Isle of Bute FTW
Friday I didn’t hit the road until 1 PM. Destination: Isle of Bute. I still hadn’t found a good shelter from a storm for my characters during their boat trip from Dunadd to the Antonine Wall and in looking at the map, it looked like the south tip of Bute had some narrow inlets that would be perfect. So off I went to the ferry at Colintraive.
However, I very nearly became involved in a 3-car pileup. I was going down a two-lane road and some car was driving across it. He was taking up the other lane but wasn’t yet in mine and I thought he’d stop. But he didn’t, he just kept on going with me almost on top of him! I couldn’t brake in time, plus there was a car behind me that wouldn’t be able to either, so I swerved into the side of the road which had a groove. It was so close, I kept thinking the whole time I was going to scrape his car, etc. I somehow maintained control of the car and bumped it back onto the road! Up ahead was a pull-over area, so I stopped and the car behind me pulled in too to make sure I was okay and generally share in the OMG-WTF-was-the-dude-thinking. I checked my rental car and all looked ok and the guy suggested I look under too. All seemed well, so we headed onward.
Being a super-pro now at the whole ferry thing I pulled on and took the short ride across to the Isle of Bute. It’s so short of a ride they don’t even raise the ramps all the way up.
Then I just took whichever road took me along the shoreline, bravely ignoring the call of exploring Rothesay or the sign for Mount Stuart, an ornate Victorian palace, basically, built for the 3rd Marquess of Bute. See what I do for the sake of research? 🙂
The roads eventually brought me to Kilchattan Bay and the end of the road. Seeing that there was a nature trail that would take me near where I wanted to go, I grabbed a late lunch at a little cafe there and then started my hike around 4 PM. Immediately, the landscape was even more dramatically gorgeous than the bay itself and what I’d seen leading up to it on this isle. Some kind of geological formation that made rocks crack or form into long rectangles, some volcanic black, and pocked with yellow lichen and pools of green algae. Tons of places too, for my characters to shelter but not quite what I had envisioned yet, so I kept going. At one point, a friendly English pointer bounded up to me and kept me company as if we were old buds.
Its owners eventually caught up and we chatted until they turned off at the end of the main trail. I kept going on the smaller trail, snapping pics left and right.
I eventually reached the tip and went around the hill and was greeted by an amazing vista, which unfortunately didn’t translate well into pictures because the sun was directly in front of my phone. But it was a small bay with a gray-sand beach, crystal clear water, complete with a lighthouse and rugged hills topped with green grass and yellow flowers. It could work for my scene, but the bay was wider than I’d written.
I took the trek around the beach, where some campers had just beached their boats and were setting up tents, and around to the far hill, which revealed another small inlet which would work even better. I hiked as far as I could go and really wanted to go around that bend, because the next inlet looked to be the perfect size for my scene, but there wasn’t a path, and being alone, I didn’t want to risk twisting an ankle,or worse, and not have help.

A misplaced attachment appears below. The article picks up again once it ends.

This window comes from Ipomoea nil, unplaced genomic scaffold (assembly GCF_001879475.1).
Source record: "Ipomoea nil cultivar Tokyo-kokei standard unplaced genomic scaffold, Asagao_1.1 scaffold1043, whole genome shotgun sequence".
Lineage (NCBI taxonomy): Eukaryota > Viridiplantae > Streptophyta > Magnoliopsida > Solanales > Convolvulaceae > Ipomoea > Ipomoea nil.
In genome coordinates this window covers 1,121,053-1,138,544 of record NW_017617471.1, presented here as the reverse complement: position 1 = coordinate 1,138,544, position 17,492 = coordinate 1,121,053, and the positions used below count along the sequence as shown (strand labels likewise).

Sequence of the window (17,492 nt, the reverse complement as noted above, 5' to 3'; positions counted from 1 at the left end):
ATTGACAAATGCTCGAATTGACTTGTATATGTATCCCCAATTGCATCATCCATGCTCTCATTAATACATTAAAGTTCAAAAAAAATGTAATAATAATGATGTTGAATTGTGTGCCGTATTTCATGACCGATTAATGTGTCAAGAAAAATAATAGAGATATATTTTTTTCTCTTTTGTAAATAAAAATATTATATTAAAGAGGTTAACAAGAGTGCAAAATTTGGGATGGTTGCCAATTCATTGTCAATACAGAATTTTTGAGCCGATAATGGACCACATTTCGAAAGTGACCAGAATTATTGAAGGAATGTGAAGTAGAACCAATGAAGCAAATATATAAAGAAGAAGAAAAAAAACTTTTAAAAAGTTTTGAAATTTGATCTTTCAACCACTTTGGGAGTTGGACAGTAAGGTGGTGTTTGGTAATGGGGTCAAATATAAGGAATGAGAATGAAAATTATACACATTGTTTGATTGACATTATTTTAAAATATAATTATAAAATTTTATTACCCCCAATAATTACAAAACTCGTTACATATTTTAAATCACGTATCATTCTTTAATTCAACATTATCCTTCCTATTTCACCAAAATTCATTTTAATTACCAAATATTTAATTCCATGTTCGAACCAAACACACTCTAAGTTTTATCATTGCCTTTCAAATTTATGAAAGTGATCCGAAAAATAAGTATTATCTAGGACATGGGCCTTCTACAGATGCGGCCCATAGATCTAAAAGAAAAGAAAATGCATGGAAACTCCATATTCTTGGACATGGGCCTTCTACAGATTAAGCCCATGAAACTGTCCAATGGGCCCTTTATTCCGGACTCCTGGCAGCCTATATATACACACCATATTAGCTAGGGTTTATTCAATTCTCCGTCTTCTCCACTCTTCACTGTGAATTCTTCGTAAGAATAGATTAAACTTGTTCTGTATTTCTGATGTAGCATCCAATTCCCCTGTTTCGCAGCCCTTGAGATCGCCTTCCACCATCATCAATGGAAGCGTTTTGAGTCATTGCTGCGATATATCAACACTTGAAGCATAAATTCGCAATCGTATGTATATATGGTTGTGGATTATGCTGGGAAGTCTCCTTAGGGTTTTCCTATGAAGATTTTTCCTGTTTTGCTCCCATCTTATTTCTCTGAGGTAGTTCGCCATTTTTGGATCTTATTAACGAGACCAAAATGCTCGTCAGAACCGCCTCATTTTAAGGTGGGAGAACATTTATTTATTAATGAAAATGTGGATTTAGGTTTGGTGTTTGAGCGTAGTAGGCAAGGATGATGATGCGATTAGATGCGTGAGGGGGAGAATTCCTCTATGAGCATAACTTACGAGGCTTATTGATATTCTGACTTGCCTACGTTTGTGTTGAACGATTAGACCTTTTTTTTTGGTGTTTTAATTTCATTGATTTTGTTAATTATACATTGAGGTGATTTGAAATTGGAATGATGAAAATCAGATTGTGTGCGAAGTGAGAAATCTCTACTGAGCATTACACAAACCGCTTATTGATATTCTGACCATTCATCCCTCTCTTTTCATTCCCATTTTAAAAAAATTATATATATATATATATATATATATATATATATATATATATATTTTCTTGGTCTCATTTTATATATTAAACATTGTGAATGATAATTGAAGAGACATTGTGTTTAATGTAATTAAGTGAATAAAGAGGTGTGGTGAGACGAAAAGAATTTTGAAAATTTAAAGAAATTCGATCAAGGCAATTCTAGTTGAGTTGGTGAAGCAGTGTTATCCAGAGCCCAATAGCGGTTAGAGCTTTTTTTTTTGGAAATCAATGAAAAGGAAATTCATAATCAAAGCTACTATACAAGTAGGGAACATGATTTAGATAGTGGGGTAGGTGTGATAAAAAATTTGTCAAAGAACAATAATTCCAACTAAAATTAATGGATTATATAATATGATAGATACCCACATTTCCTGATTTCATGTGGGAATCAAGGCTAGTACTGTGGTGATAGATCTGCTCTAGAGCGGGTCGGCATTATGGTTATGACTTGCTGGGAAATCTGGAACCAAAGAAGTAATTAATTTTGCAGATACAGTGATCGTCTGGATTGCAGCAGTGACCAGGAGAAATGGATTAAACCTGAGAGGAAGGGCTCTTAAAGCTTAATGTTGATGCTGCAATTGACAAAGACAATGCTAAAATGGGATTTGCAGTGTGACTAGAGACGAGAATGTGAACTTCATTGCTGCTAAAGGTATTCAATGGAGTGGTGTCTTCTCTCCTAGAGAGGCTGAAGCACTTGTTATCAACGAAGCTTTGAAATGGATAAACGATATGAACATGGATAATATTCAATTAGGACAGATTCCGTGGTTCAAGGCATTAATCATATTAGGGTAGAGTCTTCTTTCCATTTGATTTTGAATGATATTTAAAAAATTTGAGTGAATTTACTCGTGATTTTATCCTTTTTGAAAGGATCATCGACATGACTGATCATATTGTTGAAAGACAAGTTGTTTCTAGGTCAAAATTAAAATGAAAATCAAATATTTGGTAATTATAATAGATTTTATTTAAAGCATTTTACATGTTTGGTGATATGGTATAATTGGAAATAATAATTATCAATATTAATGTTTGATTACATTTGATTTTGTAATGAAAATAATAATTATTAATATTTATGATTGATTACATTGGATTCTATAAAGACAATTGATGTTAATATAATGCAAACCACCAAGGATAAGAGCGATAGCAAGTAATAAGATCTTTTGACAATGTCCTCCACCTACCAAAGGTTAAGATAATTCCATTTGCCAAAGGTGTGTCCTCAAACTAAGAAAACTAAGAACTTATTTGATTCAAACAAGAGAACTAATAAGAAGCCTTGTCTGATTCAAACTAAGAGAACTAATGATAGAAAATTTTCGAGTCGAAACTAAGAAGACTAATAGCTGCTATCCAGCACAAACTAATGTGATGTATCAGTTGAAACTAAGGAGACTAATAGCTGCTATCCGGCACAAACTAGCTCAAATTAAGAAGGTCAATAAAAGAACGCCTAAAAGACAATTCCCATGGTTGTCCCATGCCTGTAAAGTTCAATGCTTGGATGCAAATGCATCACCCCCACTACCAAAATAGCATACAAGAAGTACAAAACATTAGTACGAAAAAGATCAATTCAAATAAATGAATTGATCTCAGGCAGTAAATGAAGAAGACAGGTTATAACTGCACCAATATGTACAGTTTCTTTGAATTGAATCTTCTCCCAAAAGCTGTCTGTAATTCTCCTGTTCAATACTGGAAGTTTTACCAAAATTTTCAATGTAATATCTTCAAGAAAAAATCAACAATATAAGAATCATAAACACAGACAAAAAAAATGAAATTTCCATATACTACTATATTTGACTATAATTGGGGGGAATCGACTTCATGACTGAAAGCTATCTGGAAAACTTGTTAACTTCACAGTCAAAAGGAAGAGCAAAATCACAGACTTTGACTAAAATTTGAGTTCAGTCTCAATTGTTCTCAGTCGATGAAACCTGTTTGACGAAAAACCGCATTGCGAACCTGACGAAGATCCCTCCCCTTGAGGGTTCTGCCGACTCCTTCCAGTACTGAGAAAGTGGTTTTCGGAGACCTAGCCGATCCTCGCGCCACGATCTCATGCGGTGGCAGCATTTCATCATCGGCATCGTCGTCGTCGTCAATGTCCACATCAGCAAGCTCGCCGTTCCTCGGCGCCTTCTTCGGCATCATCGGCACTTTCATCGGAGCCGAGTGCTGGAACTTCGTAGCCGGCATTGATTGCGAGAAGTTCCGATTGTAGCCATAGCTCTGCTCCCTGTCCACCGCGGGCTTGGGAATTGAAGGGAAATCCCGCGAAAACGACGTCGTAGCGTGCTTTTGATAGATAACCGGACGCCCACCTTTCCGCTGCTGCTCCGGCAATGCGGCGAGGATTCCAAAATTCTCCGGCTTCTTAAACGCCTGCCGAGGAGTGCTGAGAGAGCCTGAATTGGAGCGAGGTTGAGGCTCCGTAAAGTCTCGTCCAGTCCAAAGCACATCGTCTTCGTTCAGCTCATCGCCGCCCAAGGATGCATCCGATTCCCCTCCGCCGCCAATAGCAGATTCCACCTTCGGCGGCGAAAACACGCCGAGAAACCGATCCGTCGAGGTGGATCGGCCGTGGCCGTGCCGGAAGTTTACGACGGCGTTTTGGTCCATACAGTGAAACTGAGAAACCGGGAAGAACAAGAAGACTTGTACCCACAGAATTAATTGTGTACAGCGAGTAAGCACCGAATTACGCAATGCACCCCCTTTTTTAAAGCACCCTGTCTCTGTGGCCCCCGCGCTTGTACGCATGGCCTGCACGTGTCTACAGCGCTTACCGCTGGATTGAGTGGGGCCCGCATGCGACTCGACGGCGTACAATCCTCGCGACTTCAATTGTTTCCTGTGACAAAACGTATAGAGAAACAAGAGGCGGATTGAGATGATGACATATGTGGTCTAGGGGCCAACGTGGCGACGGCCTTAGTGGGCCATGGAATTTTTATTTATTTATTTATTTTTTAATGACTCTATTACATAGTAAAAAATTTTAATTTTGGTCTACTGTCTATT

And I felt the same rightness I felt when I explored the Coral Beaches last year for a scene in Must Love More Kilts. This was it. It had the small beach head I’d written, a cliff with enough of an indentation to shelter them a little, and that cliff blocked the westerly winds! There’s some scene adjustments I’ll need to make, but I’m also going to see if I can find pictures of the next little inlet because it might be exactly it. At any rate, it gave me enough of an idea of the landscape there to work into the scene. And, holy moly, what a gorgeous spot it was!
I facebook messaged my two Alpha readers, showing them the setting and put my phone away. I then heard some strange sounds and talking and it turned out I’d video called them when in my messenger bag! So the three of us chatted on the south end of the Isle of Bute until I went out of range again.
That hike to the end of the line took 2 hours, and it took me another 1.5 to get back, leaving me 1.5 hours to get back to the ferry before I was stuck on the island–plenty of time!
(Sorry I didn’t have more in this email–connection is slow today and failing to upload. This also means that the above link won’t have all of them right away, so check back later, especially for the videos)
So I headed back, but didn’t detour in case that ate up unexpected time, even though the scenery was stunning still, as I wove through the farmlands. But yesterday seemed kinda like my close-call day because as I was nearing the approach to the ferry a small deer tried to commit suicide by car by leaping right in front of me! I braked hard and swerved, narrowly missing him!
I was glad when I finally made it back to the hotel, but man, I was so beat I barely wanted to freshen up and grab dinner. But I did, only to find out the only pub in town stopped serving food at 9 PM (I got to the hotel just after 9). So I went into the general store and bought a sandwich and “crisps”. One example of many of their odd-ball flavors here!
If you’d prefer to have these delivered every morning for the rest of the week instead, you can sign up for my Scotland 2018 mailing list!
One Reply to “Day Six – Isle of Bute”
Wow! Such a beautiful island <3